Monday, January 7, 2013


Coming to Kofu has been special to me somehow. Like slipping into an old sweater, or coming in a warm house from the snow. I feel like I belong here. Something just tells me that, right now, I am supposed to be here. Like it's always been the plan. The feeling is beautiful and sweet. There is a peace and a burning that has entered my heart since coming here. I wish I could describe it better, but it's one of those things that you feel much more then you can say. 

Shogatsu gave me the chance to learn quickly about the ward and its fantastic members. We had 7 invites to peoples homes last week- all of them nearly back to back every day. I didn't know I was capable of digesting so much food!! And have you heard of mochi? Basically Japanese people are big fans of rice, and they've come up with every possible way to eat it. Mochi is one of them. To make mochi they get together and have 'mochisuki' which is kind of like a big party where everyone puts rice in these big log looking things and then pound it with mallets until it becomes this chewy white block of....well...mochi. Sometimes they add things like nuts or sea weed or sweet beans, and there are about a million different ways to eat it. One little block of mochi equals about one bowl of rice. Are you starting to understand the danger of mochi??? It's a good thing we are running every morning this transfer! "How many pieces of mochi would you like in your soup?" "Hmm maybe one would be good?" "Here have three!!" Hahaha. It was lots of fun though.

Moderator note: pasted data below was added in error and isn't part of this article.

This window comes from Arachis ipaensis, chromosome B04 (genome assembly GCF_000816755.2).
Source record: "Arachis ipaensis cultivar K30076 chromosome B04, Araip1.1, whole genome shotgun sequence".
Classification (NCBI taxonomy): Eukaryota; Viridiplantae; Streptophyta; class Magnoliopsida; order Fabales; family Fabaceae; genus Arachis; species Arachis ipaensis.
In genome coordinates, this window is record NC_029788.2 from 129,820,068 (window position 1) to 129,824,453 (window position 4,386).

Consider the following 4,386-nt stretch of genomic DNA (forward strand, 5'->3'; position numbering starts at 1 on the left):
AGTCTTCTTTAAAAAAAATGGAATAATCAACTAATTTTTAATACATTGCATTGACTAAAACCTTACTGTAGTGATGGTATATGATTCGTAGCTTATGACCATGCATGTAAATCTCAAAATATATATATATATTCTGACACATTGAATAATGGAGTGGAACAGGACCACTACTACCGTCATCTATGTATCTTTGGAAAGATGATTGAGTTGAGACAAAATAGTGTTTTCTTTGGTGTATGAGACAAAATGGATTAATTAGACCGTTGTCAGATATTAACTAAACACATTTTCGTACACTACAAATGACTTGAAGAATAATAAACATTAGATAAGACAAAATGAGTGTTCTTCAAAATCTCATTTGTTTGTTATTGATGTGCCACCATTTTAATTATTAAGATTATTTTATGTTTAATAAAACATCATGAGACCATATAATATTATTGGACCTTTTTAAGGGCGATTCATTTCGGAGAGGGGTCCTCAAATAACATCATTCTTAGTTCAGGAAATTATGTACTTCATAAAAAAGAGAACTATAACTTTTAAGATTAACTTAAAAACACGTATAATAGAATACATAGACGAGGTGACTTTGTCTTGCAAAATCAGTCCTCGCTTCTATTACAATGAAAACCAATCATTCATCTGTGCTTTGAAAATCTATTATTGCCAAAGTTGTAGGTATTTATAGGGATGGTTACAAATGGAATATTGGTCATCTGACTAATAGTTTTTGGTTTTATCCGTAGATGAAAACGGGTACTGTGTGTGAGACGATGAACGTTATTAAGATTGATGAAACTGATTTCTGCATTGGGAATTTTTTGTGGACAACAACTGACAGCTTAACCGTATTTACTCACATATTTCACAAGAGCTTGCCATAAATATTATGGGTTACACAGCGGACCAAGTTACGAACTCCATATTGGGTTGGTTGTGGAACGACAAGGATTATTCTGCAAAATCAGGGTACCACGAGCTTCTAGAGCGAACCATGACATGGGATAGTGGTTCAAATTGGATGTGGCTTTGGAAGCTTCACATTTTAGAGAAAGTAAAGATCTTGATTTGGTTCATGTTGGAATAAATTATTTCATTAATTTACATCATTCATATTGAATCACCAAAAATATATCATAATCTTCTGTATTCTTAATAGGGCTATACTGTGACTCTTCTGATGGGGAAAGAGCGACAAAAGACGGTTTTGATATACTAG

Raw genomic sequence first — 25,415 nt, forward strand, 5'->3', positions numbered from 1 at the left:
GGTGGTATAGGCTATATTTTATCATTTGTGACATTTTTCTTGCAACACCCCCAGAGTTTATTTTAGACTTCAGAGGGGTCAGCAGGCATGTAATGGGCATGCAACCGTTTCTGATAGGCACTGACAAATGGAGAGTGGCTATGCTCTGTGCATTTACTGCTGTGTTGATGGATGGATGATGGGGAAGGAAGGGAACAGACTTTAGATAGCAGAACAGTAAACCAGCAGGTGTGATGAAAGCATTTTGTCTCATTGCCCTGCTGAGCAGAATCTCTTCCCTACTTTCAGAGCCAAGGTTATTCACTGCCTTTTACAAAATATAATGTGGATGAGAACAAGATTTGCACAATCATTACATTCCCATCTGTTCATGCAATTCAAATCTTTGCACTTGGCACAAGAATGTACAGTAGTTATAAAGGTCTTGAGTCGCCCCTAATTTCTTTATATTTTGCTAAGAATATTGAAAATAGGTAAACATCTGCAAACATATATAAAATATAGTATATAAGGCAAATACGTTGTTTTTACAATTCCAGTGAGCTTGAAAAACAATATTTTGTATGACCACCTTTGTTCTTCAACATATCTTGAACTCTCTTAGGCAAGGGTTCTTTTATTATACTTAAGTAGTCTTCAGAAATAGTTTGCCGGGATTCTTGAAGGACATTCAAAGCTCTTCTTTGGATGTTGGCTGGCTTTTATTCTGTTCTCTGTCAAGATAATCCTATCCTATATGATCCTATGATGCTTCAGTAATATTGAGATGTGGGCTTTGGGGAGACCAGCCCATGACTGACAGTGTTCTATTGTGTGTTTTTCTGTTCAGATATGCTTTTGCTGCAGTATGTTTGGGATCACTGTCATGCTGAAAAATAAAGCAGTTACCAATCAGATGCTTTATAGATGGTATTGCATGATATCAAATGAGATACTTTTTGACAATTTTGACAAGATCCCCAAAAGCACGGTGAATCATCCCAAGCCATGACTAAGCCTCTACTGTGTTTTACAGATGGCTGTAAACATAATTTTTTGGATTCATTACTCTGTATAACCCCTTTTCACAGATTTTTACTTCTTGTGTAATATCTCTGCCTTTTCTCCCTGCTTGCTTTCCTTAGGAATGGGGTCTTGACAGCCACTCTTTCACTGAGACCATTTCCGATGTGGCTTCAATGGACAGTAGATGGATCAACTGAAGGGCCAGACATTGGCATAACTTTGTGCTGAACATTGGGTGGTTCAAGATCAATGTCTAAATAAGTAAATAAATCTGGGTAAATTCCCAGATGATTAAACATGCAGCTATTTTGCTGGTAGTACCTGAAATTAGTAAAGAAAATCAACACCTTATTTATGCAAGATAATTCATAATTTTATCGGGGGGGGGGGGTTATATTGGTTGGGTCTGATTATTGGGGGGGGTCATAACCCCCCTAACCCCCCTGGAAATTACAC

The members here are special. And I mean that with all my heart. They act like one big family here in Kofu. And they love us. They really take care of us, too. During Shogatsu they would drive us and coordinate with other people we were visiting the same day and take us from place to place...without us saying a word. Pretty much we just sat back and enjoyed the ride! We'd be sitting in the back of their car and they'd be on the phone with another member, talking about us and where they were taking us and what time we'd get where...Soderborg and I would just smile and laugh to ourselves. They also love to dendo with us and often call to take us out to visit less actives or do service. There are handfuls of members who jump at the opportunity to teach with us, and nearly everyone is willing to bend over backwards for the investigators. They even decide a week in advance who will sit with our investigators the next week, and who are the best fellowshippers. I've only been here a week and I am blown over impressed. I feel like we are here to help them in their already diligent efforts to bring other unto Christ. There is a prophecy from Elder Eyring about the work of the Lord flooding Japan, because of a change that will start  in the hearts of the members. Kofu is right on top of it!